2016-07-20 Thread Amit Langote
On 2016/07/19 22:53, Ashutosh Bapat wrote:
> I am seeing following warning with this set of patches.
> gram.y:4734:24: warning: assignment from incompatible pointer type [enabled
> by default]


Thanks, will fix.  Was a copy-paste error.

Thanks,
Amit




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[HACKERS] DROP OWNED BY ... CACADE & "could not open relation with OID" error

2016-07-20 Thread Satoshi Nagayasu
Hi,

I have been trying MADlib [1], a machine-learning library for PostgreSQL,
and when I was tying it on 9.5 and 9.6beta2, I often got following
error on my box.


madpack.py : ERROR : SQL command failed:
SQL: DROP OWNED BY madlib_19_installcheck CASCADE;
ERROR:  could not open relation with OID 147056


I wonder it could be a PostgreSQL bug or not.
AFAIK, this kind of error should not occur during regular SQL command execution,
so I guess this is a PostgreSQL bug.

Should I dig it down deeper to reproduce in a simple procedure?

Regards,

[1] http://madlib.incubator.apache.org/
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Re: [HACKERS] Design for In-Core Logical Replication

2016-07-20 Thread Craig Ringer
On 21 July 2016 at 11:05, Joshua D. Drake  wrote:

> On 07/20/2016 06:35 PM, Craig Ringer wrote:
>
> First, I'd like to emphasise that logical replication has been stalled
>> for ages now because we can no longer make forward progress on core
>> features needed until we have in-core logical replication (they're
>> dismissed as irrelevant, no in core users, etc) - but we have also had
>> difficulty getting logical replication into core. To break this impasse
>> we really need logical replication in core and need to focus on getting
>> the minimum viable feature in place, not trying to make it do everything
>> all at once. Point-to-point replication with no forwarding should be
>> just fine for the first release. Lets not bog this in extra "must have"
>> features that aren't actually crucial.
>>
>
> I don't think any person who actually works on postgresql with customers
> and clearly deals with "competition" can state with any sanity that we
> don't need logical replication in core.


No, and while people used to, we're past that now.

However, infrastructure improvements to make out-of-tree logical
replication that we can get into user hands *now* rather than two+ years
from now have been getting knocked back because there's no in-tree user,
and tools like pglogical dismissed as irrelevant. Once we have logical
replication in core hopefully we can start making infrastructure progress
again as well.

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Re: [HACKERS] [BUG] pg_basebackup from disconnected standby fails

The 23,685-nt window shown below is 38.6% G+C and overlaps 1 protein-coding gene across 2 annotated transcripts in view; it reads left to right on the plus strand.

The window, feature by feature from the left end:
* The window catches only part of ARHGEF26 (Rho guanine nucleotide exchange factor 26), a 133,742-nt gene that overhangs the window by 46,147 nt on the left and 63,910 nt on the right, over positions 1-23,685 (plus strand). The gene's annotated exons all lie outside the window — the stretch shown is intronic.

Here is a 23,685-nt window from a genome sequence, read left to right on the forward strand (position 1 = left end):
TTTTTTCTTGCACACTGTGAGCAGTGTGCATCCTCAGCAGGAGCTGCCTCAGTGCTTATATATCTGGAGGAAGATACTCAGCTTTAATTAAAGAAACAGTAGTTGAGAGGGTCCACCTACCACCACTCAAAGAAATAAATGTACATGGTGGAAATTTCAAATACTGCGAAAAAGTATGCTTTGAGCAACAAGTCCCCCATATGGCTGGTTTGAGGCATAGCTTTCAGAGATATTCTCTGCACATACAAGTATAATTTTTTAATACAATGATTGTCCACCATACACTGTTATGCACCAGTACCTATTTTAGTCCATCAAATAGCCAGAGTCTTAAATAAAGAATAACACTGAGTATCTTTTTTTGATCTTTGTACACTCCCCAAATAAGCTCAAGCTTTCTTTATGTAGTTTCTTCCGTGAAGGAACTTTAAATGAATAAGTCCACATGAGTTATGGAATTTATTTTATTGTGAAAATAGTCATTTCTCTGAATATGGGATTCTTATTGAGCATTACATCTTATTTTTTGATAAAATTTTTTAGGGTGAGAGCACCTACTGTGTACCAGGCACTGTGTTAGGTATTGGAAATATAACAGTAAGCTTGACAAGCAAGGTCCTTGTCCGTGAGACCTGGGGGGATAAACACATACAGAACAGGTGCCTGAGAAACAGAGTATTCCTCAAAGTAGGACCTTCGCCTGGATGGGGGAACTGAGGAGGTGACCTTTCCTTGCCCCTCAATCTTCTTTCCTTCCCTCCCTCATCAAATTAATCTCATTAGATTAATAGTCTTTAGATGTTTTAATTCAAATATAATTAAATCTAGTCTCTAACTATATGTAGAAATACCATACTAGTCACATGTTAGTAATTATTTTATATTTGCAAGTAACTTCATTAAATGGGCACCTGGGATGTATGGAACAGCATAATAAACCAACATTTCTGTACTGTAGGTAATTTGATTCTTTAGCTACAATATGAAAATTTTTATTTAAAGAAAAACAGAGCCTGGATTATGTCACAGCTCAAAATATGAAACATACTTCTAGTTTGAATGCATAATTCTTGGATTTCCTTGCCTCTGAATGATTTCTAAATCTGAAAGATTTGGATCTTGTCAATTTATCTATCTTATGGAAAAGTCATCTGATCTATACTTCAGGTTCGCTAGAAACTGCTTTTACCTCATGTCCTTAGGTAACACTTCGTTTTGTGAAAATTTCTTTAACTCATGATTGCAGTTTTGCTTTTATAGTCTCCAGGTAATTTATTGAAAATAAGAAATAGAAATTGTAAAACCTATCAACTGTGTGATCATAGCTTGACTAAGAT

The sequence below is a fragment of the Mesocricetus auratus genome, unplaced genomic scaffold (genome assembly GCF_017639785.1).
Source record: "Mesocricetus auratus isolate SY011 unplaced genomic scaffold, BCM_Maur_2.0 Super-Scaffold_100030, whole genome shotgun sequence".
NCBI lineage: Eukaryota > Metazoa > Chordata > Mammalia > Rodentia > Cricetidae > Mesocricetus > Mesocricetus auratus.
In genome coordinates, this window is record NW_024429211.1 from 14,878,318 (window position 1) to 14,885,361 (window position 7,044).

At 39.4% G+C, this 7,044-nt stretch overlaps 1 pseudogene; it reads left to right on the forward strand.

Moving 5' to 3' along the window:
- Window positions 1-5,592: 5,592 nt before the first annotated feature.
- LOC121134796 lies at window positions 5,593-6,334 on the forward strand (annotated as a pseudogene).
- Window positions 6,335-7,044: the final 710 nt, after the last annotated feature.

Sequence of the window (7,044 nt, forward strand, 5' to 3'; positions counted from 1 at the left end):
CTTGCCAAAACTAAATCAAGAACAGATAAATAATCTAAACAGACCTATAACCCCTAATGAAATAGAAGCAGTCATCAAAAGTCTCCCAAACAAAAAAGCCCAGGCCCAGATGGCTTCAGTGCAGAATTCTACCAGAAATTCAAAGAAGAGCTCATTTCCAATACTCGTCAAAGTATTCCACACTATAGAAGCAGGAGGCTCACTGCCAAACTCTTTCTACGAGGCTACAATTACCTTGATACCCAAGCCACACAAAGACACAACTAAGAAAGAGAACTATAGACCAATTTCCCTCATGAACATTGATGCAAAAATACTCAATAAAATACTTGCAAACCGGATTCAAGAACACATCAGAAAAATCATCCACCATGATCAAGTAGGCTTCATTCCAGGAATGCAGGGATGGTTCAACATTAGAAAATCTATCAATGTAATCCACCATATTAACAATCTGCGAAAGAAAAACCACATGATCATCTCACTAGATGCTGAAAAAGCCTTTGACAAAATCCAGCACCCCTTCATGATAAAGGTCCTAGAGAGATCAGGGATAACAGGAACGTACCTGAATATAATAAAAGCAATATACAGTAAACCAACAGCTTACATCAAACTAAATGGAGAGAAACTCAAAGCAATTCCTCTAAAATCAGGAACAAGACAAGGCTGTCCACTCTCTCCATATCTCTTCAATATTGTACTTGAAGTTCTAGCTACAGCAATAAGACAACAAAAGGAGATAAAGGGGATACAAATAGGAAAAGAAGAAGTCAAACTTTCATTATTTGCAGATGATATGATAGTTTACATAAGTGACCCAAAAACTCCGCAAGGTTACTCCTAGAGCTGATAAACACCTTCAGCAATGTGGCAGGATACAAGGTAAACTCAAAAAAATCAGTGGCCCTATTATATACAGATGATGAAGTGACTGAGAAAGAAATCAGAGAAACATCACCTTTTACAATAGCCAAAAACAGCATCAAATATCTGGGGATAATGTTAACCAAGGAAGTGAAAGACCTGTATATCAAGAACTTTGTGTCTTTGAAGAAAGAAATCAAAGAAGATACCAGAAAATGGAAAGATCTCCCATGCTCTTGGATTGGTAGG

2016-07-20 Thread Michael Paquier
On Thu, Jul 21, 2016 at 11:56 AM, Amit Kapila  wrote:
> On Thu, Jul 21, 2016 at 7:28 AM, Michael Paquier
>  wrote:
>> On Wed, Jul 20, 2016 at 8:56 PM, Michael Paquier
>>  wrote:

 Yeah, I think that is totally different angle to fix this issue, so
 don't you think it is better to start a separate thread to discuss
 about it for 10.0 and mark this patch as ready for committer.
>>>
>>> I'd like to tackle this problem in 10.0, but that will strongly depend
>>> on how my patches move on in CF1 and CF2.
>>
>> By the way, thank you for taking the time to provide input. I think
>> we're in good shape here now.
>>
>
> So, if I understand correctly, then we can mark the version posted by
> you upthread [1] which includes a test along with Kyotaro's fix can be
> marked as Ready for committer.  If so, then please change the status
> of patch accordingly.

Oops. I thought you did it already. So done.
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Re: [HACKERS] Design for In-Core Logical Replication

2016-07-20 Thread Joshua D. Drake

On 07/20/2016 06:35 PM, Craig Ringer wrote:


First, I'd like to emphasise that logical replication has been stalled
for ages now because we can no longer make forward progress on core
features needed until we have in-core logical replication (they're
dismissed as irrelevant, no in core users, etc) - but we have also had
difficulty getting logical replication into core. To break this impasse
we really need logical replication in core and need to focus on getting
the minimum viable feature in place, not trying to make it do everything
all at once. Point-to-point replication with no forwarding should be
just fine for the first release. Lets not bog this in extra "must have"
features that aren't actually crucial.


I don't think any person who actually works on postgresql with customers 
and clearly deals with "competition" can state with any sanity that we 
don't need logical replication in core.


JD


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Re: [HACKERS] [BUG] pg_basebackup from disconnected standby fails

2016-07-20 Thread Amit Kapila
On Thu, Jul 21, 2016 at 7:28 AM, Michael Paquier
 wrote:
> On Wed, Jul 20, 2016 at 8:56 PM, Michael Paquier
>  wrote:
>>>
>>> Yeah, I think that is totally different angle to fix this issue, so
>>> don't you think it is better to start a separate thread to discuss
>>> about it for 10.0 and mark this patch as ready for committer.
>>
>> I'd like to tackle this problem in 10.0, but that will strongly depend
>> on how my patches move on in CF1 and CF2.
>
> By the way, thank you for taking the time to provide input. I think
> we're in good shape here now.
>

So, if I understand correctly, then we can mark the version posted by
you upthread [1] which includes a test along with Kyotaro's fix can be
marked as Ready for committer.  If so, then please change the status
of patch accordingly.


[1] - 
https://www.postgresql.org/message-id/CAB7nPqTv5gmKQcNDoFGTGqoqXz2xLz4RRw247oqOJzZTVy6-7Q%40mail.gmail.com